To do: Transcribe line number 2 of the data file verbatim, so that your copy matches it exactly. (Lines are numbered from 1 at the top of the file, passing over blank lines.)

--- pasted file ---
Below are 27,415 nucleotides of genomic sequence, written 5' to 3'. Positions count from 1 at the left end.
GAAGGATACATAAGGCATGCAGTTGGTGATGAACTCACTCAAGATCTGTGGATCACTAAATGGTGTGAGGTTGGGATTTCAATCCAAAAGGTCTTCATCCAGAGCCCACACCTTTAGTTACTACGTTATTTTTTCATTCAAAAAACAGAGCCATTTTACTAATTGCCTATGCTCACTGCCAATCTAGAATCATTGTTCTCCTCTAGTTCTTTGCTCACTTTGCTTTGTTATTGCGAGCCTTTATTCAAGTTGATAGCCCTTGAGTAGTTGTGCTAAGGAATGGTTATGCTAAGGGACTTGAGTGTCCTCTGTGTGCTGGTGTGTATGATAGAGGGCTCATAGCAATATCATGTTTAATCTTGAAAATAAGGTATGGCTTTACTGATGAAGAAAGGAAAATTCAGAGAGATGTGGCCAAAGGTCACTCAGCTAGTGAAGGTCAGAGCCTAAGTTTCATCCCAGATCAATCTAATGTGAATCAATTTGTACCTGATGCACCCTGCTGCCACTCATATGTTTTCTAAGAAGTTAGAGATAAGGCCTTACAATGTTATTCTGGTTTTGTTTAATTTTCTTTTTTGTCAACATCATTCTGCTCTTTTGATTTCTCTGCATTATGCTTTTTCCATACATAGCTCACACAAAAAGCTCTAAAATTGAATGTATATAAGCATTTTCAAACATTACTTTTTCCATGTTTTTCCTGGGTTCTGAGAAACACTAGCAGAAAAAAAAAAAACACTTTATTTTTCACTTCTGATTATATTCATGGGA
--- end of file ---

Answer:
GAAGGATACATAAGGCATGCAGTTGGTGATGAACTCACTCAAGATCTGTGGATCACTAAATGGTGTGAGGTTGGGATTTCAATCCAAAAGGTCTTCATCCAGAGCCCACACCTTTAGTTACTACGTTATTTTTTCATTCAAAAAACAGAGCCATTTTACTAATTGCCTATGCTCACTGCCAATCTAGAATCATTGTTCTCCTCTAGTTCTTTGCTCACTTTGCTTTGTTATTGCGAGCCTTTATTCAAGTTGATAGCCCTTGAGTAGTTGTGCTAAGGAATGGTTATGCTAAGGGACTTGAGTGTCCTCTGTGTGCTGGTGTGTATGATAGAGGGCTCATAGCAATATCATGTTTAATCTTGAAAATAAGGTATGGCTTTACTGATGAAGAAAGGAAAATTCAGAGAGATGTGGCCAAAGGTCACTCAGCTAGTGAAGGTCAGAGCCTAAGTTTCATCCCAGATCAATCTAATGTGAATCAATTTGTACCTGATGCACCCTGCTGCCACTCATATGTTTTCTAAGAAGTTAGAGATAAGGCCTTACAATGTTATTCTGGTTTTGTTTAATTTTCTTTTTTGTCAACATCATTCTGCTCTTTTGATTTCTCTGCATTATGCTTTTTCCATACATAGCTCACACAAAAAGCTCTAAAATTGAATGTATATAAGCATTTTCAAACATTACTTTTTCCATGTTTTTCCTGGGTTCTGAGAAACACTAGCAGAAAAAAAAAAAACACTTTATTTTTCACTTCTGATTATATTCATGGGA